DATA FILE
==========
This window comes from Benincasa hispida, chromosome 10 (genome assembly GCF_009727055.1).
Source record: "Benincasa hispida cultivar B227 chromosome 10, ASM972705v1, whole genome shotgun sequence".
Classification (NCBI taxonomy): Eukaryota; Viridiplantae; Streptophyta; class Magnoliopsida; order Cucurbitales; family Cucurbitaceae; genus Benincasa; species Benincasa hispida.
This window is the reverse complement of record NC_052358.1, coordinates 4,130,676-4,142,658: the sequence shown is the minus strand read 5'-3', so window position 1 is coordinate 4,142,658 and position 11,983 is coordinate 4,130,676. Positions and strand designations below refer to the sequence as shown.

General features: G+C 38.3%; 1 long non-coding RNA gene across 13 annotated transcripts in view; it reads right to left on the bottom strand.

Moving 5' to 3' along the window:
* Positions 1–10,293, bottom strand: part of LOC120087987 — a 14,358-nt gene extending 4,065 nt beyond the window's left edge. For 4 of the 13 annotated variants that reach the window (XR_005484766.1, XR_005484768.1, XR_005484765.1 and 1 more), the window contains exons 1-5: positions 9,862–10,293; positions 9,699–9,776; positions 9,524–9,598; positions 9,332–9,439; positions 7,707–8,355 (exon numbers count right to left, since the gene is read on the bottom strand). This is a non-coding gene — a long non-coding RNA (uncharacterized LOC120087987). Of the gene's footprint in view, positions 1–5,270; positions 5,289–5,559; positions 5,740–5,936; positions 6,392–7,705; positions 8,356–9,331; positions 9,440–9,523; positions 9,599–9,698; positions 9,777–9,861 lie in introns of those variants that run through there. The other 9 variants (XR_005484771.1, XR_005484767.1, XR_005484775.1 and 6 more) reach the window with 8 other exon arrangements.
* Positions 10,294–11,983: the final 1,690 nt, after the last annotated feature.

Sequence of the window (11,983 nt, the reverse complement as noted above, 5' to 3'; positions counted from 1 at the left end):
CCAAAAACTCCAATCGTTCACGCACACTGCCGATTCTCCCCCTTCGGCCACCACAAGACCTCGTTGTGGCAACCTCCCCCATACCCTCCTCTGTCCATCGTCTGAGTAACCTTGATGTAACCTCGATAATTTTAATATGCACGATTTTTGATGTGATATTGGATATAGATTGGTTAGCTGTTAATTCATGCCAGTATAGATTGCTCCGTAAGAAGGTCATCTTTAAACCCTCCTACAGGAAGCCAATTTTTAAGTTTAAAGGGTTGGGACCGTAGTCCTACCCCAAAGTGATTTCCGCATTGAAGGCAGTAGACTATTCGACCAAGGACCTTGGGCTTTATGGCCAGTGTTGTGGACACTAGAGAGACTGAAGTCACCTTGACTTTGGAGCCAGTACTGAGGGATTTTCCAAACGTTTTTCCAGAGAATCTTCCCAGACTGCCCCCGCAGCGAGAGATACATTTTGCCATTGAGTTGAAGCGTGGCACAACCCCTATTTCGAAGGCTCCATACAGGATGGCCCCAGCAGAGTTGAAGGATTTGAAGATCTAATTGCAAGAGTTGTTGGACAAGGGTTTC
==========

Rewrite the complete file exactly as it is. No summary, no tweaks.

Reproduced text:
This window comes from Benincasa hispida, chromosome 10 (genome assembly GCF_009727055.1).
Source record: "Benincasa hispida cultivar B227 chromosome 10, ASM972705v1, whole genome shotgun sequence".
Classification (NCBI taxonomy): Eukaryota; Viridiplantae; Streptophyta; class Magnoliopsida; order Cucurbitales; family Cucurbitaceae; genus Benincasa; species Benincasa hispida.
This window is the reverse complement of record NC_052358.1, coordinates 4,130,676-4,142,658: the sequence shown is the minus strand read 5'-3', so window position 1 is coordinate 4,142,658 and position 11,983 is coordinate 4,130,676. Positions and strand designations below refer to the sequence as shown.

General features: G+C 38.3%; 1 long non-coding RNA gene across 13 annotated transcripts in view; it reads right to left on the bottom strand.

Moving 5' to 3' along the window:
* Positions 1–10,293, bottom strand: part of LOC120087987 — a 14,358-nt gene extending 4,065 nt beyond the window's left edge. For 4 of the 13 annotated variants that reach the window (XR_005484766.1, XR_005484768.1, XR_005484765.1 and 1 more), the window contains exons 1-5: positions 9,862–10,293; positions 9,699–9,776; positions 9,524–9,598; positions 9,332–9,439; positions 7,707–8,355 (exon numbers count right to left, since the gene is read on the bottom strand). This is a non-coding gene — a long non-coding RNA (uncharacterized LOC120087987). Of the gene's footprint in view, positions 1–5,270; positions 5,289–5,559; positions 5,740–5,936; positions 6,392–7,705; positions 8,356–9,331; positions 9,440–9,523; positions 9,599–9,698; positions 9,777–9,861 lie in introns of those variants that run through there. The other 9 variants (XR_005484771.1, XR_005484767.1, XR_005484775.1 and 6 more) reach the window with 8 other exon arrangements.
* Positions 10,294–11,983: the final 1,690 nt, after the last annotated feature.

Sequence of the window (11,983 nt, the reverse complement as noted above, 5' to 3'; positions counted from 1 at the left end):
CCAAAAACTCCAATCGTTCACGCACACTGCCGATTCTCCCCCTTCGGCCACCACAAGACCTCGTTGTGGCAACCTCCCCCATACCCTCCTCTGTCCATCGTCTGAGTAACCTTGATGTAACCTCGATAATTTTAATATGCACGATTTTTGATGTGATATTGGATATAGATTGGTTAGCTGTTAATTCATGCCAGTATAGATTGCTCCGTAAGAAGGTCATCTTTAAACCCTCCTACAGGAAGCCAATTTTTAAGTTTAAAGGGTTGGGACCGTAGTCCTACCCCAAAGTGATTTCCGCATTGAAGGCAGTAGACTATTCGACCAAGGACCTTGGGCTTTATGGCCAGTGTTGTGGACACTAGAGAGACTGAAGTCACCTTGACTTTGGAGCCAGTACTGAGGGATTTTCCAAACGTTTTTCCAGAGAATCTTCCCAGACTGCCCCCGCAGCGAGAGATACATTTTGCCATTGAGTTGAAGCGTGGCACAACCCCTATTTCGAAGGCTCCATACAGGATGGCCCCAGCAGAGTTGAAGGATTTGAAGATCTAATTGCAAGAGTTGTTGGACAAGGGTTTC